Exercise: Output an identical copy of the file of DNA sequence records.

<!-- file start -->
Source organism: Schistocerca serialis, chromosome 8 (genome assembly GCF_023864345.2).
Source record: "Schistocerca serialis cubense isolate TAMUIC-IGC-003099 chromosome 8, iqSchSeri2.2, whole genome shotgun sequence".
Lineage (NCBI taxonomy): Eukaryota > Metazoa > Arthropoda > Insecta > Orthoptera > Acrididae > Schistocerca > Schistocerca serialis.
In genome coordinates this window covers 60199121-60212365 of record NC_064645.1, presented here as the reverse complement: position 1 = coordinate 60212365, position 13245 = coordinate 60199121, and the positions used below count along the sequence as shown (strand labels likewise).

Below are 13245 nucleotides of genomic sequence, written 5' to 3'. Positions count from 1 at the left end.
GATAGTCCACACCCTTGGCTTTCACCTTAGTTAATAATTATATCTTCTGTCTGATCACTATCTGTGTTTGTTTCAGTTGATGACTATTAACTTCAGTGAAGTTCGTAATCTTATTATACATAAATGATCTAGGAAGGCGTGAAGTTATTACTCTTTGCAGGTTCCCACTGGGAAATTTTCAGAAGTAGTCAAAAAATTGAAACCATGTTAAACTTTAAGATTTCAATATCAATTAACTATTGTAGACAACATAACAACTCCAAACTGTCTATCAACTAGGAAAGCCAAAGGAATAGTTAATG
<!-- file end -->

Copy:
Source organism: Schistocerca serialis, chromosome 8 (genome assembly GCF_023864345.2).
Source record: "Schistocerca serialis cubense isolate TAMUIC-IGC-003099 chromosome 8, iqSchSeri2.2, whole genome shotgun sequence".
Lineage (NCBI taxonomy): Eukaryota > Metazoa > Arthropoda > Insecta > Orthoptera > Acrididae > Schistocerca > Schistocerca serialis.
In genome coordinates this window covers 60199121-60212365 of record NC_064645.1, presented here as the reverse complement: position 1 = coordinate 60212365, position 13245 = coordinate 60199121, and the positions used below count along the sequence as shown (strand labels likewise).

Below are 13245 nucleotides of genomic sequence, written 5' to 3'. Positions count from 1 at the left end.
GATAGTCCACACCCTTGGCTTTCACCTTAGTTAATAATTATATCTTCTGTCTGATCACTATCTGTGTTTGTTTCAGTTGATGACTATTAACTTCAGTGAAGTTCGTAATCTTATTATACATAAATGATCTAGGAAGGCGTGAAGTTATTACTCTTTGCAGGTTCCCACTGGGAAATTTTCAGAAGTAGTCAAAAAATTGAAACCATGTTAAACTTTAAGATTTCAATATCAATTAACTATTGTAGACAACATAACAACTCCAAACTGTCTATCAACTAGGAAAGCCAAAGGAATAGTTAATG